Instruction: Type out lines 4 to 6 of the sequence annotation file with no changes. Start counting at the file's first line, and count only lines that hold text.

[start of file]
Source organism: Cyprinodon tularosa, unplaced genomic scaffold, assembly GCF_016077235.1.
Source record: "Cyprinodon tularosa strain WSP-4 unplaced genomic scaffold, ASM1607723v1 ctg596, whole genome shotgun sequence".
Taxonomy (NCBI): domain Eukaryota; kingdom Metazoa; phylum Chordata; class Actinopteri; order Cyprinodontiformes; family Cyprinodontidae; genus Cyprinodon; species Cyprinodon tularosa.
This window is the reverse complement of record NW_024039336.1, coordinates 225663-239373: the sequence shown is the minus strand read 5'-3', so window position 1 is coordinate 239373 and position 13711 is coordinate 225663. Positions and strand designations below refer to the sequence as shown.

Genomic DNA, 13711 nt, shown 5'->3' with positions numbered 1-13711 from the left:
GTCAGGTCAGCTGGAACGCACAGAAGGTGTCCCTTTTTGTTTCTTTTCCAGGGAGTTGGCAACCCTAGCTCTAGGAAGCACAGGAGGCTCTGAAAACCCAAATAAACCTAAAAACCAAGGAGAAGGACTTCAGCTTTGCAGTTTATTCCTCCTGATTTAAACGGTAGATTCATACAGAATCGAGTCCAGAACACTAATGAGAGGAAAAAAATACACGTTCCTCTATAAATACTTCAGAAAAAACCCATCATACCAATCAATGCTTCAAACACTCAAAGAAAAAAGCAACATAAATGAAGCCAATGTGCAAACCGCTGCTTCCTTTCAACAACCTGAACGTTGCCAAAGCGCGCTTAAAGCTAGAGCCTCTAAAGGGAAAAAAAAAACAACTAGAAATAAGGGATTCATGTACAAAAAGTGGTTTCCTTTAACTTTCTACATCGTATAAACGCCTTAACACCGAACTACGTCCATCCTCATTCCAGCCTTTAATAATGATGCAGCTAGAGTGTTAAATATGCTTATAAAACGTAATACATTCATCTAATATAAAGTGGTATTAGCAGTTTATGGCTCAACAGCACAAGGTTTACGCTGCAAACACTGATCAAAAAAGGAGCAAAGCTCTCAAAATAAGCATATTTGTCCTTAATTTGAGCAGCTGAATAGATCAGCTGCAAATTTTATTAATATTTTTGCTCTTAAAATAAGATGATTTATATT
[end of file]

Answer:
This window is the reverse complement of record NW_024039336.1, coordinates 225663-239373: the sequence shown is the minus strand read 5'-3', so window position 1 is coordinate 239373 and position 13711 is coordinate 225663. Positions and strand designations below refer to the sequence as shown.

Genomic DNA, 13711 nt, shown 5'->3' with positions numbered 1-13711 from the left:
GTCAGGTCAGCTGGAACGCACAGAAGGTGTCCCTTTTTGTTTCTTTTCCAGGGAGTTGGCAACCCTAGCTCTAGGAAGCACAGGAGGCTCTGAAAACCCAAATAAACCTAAAAACCAAGGAGAAGGACTTCAGCTTTGCAGTTTATTCCTCCTGATTTAAACGGTAGATTCATACAGAATCGAGTCCAGAACACTAATGAGAGGAAAAAAATACACGTTCCTCTATAAATACTTCAGAAAAAACCCATCATACCAATCAATGCTTCAAACACTCAAAGAAAAAAGCAACATAAATGAAGCCAATGTGCAAACCGCTGCTTCCTTTCAACAACCTGAACGTTGCCAAAGCGCGCTTAAAGCTAGAGCCTCTAAAGGGAAAAAAAAAACAACTAGAAATAAGGGATTCATGTACAAAAAGTGGTTTCCTTTAACTTTCTACATCGTATAAACGCCTTAACACCGAACTACGTCCATCCTCATTCCAGCCTTTAATAATGATGCAGCTAGAGTGTTAAATATGCTTATAAAACGTAATACATTCATCTAATATAAAGTGGTATTAGCAGTTTATGGCTCAACAGCACAAGGTTTACGCTGCAAACACTGATCAAAAAAGGAGCAAAGCTCTCAAAATAAGCATATTTGTCCTTAATTTGAGCAGCTGAATAGATCAGCTGCAAATTTTATTAATATTTTTGCTCTTAAAATAAGATGATTTATATT